I am a huge fan of the Guardian's interactive database "The Counted" which has listed all people who died at the hands of US police since the beginning of 2015. It goes to show what a powerful statement you can make just by compiling data.
No matter if you look at the stats per time (3 people killed every single day) or per population, with vast differences according to skin colour, or if you read individual stories behind the photos. Whichever way you look at it is deeply distressing and very powerful.
Set against the dark mood, I was a tiny little bit cheered to see that the total number of deaths has dropped slightly in 2016 against 2015 (1091 and 1146, respectively). While both numbers are equally horrifying (for comparison, the equivalent number for Germany, with 1/3 of the population, is typically in single digits), I'd like to think that the 5.5 % decline is due to the growing awareness thanks to the Black Lives Matter movement and also perhaps thanks to the monitoring efforts of this database. The relative incidence of deaths among black citizens has also dropped from 7.69 per million to 6.64 (white: 2.95 to 2.9). Still scandalous but at least moving in the right direction. So maybe compiling data can save lives.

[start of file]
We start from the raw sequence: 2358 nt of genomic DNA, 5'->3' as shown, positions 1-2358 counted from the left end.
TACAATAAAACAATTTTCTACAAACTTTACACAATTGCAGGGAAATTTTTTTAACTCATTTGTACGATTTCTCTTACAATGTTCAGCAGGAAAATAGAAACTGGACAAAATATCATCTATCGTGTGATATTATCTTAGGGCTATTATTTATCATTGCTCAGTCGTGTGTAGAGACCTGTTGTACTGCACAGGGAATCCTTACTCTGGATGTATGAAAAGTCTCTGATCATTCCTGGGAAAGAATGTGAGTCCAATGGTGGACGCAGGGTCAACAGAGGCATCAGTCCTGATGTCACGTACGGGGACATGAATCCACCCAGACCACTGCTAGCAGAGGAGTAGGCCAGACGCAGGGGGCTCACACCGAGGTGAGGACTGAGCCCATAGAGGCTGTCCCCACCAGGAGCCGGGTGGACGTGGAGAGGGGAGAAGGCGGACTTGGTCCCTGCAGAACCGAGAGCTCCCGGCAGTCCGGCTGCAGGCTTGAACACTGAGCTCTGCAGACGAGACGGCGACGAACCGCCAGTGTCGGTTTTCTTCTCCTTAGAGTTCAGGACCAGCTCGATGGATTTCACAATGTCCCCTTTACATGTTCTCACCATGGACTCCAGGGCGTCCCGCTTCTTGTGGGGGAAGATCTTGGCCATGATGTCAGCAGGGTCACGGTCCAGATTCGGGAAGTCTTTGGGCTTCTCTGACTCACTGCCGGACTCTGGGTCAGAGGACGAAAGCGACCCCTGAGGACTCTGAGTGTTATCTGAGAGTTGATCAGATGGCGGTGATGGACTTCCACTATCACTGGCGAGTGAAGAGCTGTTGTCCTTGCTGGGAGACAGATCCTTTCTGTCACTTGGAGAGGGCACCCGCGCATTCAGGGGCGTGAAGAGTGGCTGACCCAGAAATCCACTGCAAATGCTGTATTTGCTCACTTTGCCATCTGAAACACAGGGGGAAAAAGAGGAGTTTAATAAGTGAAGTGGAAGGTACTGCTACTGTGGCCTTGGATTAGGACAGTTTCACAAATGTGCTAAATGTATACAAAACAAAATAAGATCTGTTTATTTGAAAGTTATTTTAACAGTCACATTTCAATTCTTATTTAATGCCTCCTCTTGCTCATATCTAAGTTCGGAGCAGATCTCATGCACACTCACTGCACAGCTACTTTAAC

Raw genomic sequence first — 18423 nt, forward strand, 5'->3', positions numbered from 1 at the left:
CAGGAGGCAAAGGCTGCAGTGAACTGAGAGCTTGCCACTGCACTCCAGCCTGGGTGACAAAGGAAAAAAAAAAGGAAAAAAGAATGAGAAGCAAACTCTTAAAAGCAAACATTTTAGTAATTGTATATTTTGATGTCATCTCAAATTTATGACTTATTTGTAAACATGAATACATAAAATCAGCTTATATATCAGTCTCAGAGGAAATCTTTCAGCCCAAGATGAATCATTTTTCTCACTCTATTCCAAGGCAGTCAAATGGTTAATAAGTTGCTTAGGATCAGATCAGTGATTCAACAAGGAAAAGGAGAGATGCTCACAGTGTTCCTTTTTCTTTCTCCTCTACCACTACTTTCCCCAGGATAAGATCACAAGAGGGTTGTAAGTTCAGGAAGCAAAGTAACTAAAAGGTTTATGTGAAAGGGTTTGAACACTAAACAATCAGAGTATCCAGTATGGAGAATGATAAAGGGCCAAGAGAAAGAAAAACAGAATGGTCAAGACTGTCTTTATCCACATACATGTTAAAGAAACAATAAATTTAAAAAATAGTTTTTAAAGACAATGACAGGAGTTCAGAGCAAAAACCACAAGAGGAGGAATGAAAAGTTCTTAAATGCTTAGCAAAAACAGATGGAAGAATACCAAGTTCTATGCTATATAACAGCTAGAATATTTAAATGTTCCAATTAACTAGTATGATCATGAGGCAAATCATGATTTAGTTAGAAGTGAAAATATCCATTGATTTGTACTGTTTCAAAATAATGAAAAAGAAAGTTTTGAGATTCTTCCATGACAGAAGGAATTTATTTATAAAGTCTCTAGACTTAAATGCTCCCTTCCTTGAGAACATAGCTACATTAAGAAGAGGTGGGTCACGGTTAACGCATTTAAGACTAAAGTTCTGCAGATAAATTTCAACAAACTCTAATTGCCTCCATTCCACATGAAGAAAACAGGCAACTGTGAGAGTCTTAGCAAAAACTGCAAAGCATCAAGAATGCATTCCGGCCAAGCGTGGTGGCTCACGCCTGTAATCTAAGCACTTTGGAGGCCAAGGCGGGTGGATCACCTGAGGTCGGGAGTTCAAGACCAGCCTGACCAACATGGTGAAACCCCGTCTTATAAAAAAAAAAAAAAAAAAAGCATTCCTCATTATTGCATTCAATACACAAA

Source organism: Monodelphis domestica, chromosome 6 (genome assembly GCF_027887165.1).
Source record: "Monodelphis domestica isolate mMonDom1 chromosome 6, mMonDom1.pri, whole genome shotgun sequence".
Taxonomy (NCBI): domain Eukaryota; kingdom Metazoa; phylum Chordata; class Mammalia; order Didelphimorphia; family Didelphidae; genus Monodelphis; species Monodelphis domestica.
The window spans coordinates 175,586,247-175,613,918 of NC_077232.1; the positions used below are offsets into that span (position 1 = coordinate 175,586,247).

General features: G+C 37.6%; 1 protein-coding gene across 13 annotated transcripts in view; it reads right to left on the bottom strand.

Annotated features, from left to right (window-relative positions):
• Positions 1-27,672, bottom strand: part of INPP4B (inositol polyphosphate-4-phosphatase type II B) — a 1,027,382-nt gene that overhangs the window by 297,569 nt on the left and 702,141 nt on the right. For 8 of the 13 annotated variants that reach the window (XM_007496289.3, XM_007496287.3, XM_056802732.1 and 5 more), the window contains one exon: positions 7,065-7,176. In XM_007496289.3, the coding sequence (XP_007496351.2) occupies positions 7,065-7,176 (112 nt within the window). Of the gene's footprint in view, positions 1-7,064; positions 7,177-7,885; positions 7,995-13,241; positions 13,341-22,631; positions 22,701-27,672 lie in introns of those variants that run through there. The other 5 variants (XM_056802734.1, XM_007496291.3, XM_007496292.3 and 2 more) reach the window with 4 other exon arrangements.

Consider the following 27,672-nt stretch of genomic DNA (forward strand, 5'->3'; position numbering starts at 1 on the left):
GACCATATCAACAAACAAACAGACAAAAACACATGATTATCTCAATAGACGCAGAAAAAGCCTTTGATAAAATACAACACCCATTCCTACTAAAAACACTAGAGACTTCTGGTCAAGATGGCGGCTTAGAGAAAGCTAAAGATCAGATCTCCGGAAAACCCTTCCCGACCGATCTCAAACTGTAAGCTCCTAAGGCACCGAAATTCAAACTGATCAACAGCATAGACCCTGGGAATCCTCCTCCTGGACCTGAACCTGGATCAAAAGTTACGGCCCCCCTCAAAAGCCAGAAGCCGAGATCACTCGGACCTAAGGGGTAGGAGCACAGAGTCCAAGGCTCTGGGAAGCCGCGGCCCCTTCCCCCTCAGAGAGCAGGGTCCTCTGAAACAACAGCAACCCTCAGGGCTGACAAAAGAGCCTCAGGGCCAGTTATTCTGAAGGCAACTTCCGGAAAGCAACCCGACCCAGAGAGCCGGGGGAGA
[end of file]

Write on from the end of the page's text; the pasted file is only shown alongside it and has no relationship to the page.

On the other hand, Native Americans have suffered a much higher incidence of police killings than the previous year, which might support the argument that historic crimes are allowed to continue under the cover of law enforcement.
screenshot taken on Jan 3rd. Update: checking back on Jan 14th, the count has gone up to 1091. I've updated the figures above, but the conclusions still hold.